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JetBlue is Second U.S. Airline to Press CDC for Shorter Quarantine Periods

JetBlue is Second U.S. Airline to Press CDC for Shorter Quarantine Periods

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JetBlue became the second major U.S. airline to write to Centers for Disease Control and Prevention (CDC) director Dr Rochelle Walensky urging her to reduce the recommended quarantine period for COVID breakthrough cases on Wednesday.

Raising the spectre of disruption to essential services that could occur if quarantine periods aren’t shortened, jetBlue chief executive Robin Hayes pleaded with the CDC to urgently review its current guidance.

The Omicron variant is already ripping through New York City and causing a surge of new infections across the United States. The variant is so highly transmissible that essential services could be curtailed because so many workers could be stuck in isolation at the same time.

JetBlue and Delta Air Lines are already experiencing employees shortages and both are looking nervously looking across the Atlantic where British Airways is being forced to cancel flights because of Omicron-induced staffing woes.

On Tuesday, Delta chief executive Ed Bastian wrote to the CDC and suggested the existing 10-day isolation guidance could be safely reduced to just five days.

Citing emerging evidence about the Omicron variant, Bastian claimed the faster incubation period compared to previous variants meant the current recommendation was outdated.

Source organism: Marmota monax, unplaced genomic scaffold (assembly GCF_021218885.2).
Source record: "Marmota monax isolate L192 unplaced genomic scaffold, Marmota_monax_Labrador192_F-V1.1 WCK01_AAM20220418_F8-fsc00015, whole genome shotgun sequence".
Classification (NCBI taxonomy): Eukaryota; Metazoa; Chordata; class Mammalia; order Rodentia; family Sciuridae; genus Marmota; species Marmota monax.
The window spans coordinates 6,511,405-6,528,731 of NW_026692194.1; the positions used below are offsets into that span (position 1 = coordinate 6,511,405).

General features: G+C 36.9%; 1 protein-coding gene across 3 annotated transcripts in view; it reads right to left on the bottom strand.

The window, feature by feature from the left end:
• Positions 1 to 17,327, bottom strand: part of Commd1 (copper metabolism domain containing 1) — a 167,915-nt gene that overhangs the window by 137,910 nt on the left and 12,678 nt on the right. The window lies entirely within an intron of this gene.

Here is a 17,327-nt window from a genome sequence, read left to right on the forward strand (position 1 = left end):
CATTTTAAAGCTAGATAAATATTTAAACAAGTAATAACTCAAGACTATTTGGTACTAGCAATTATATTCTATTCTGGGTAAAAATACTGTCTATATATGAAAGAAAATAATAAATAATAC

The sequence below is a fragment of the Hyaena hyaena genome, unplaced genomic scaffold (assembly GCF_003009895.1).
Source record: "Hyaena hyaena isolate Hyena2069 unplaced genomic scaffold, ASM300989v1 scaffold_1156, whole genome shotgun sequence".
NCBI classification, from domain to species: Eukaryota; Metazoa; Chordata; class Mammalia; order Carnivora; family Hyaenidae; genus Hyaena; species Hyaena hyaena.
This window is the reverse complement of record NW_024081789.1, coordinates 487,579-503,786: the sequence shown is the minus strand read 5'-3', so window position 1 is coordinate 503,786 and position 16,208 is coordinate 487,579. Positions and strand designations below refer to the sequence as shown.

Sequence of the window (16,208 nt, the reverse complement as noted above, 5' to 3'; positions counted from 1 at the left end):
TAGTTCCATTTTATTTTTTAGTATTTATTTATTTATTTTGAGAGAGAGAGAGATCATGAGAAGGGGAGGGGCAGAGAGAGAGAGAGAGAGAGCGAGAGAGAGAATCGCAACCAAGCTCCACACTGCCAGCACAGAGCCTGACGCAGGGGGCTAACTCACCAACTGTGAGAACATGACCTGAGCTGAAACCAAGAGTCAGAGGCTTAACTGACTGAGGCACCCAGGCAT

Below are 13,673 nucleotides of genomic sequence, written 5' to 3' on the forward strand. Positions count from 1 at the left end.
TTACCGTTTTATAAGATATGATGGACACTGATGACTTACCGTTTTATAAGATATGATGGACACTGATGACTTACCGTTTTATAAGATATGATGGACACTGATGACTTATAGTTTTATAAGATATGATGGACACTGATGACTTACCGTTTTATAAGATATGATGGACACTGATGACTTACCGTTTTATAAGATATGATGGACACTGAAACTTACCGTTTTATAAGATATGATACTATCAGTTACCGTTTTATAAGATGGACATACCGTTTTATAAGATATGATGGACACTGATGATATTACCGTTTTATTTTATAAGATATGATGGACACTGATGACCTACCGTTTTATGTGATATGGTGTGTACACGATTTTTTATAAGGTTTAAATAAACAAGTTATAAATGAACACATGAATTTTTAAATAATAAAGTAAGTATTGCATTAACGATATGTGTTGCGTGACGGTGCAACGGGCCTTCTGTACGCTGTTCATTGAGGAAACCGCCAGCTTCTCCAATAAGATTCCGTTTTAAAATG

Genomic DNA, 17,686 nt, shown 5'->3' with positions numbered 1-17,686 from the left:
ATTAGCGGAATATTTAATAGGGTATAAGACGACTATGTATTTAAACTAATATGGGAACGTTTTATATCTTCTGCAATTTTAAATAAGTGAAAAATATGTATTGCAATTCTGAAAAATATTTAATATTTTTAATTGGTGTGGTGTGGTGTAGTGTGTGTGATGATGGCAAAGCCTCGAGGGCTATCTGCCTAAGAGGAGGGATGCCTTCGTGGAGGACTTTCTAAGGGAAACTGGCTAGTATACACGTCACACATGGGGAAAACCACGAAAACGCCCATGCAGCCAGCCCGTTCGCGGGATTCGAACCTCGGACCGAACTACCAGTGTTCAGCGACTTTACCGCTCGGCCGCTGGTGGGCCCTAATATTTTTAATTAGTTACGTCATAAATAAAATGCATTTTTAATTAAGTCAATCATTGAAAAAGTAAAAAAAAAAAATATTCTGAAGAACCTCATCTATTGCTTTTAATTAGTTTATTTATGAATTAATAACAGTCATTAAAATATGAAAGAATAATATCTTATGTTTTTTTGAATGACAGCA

Both Bastian and Hayes criticized the CDC for not tailoring isolation guidance for those who are fully vaccinated and are more likely to recover faster from COVID-19 than those who aren’t vaccinated. Bastian proposed releasing people from isolation earlier if they test negative after five days.

The United Kingdom has completed an urgent review of its own 10-day isolation policy and decided on Wednesday to cut the quarantine length to just seven days. To be eligible for the reduced isolation period, fully vaccinated people must self-test negative on both days six and seven.

The UK is trying to head off its own worker shortage as Omicron sends daily confirmed infection numbers over 100,000 for the first time since the start f the pandemic. Britain is several weeks ahead of the United States in the Omicron curve.

“Today, the vast majority of JetBlue’s Crewmembers are vaccinated and like so many others are being relied upon by the American public for providing the essential service of travel,” the letter from Hayes to Dr Walenksy reads.

“Healthcare workers, first responders, airline professionals and many other essential employees across the economy who are fully vaccinated may no longer need a fully 10-day isolation,” the letter continues.

“We can safely mitigate disruption to our essential services and further economic harm during this Omicron wave by reducing the isolation period, from the start of symptoms, for those who are fully vaccinated and suffering from a breakthrough infection.”

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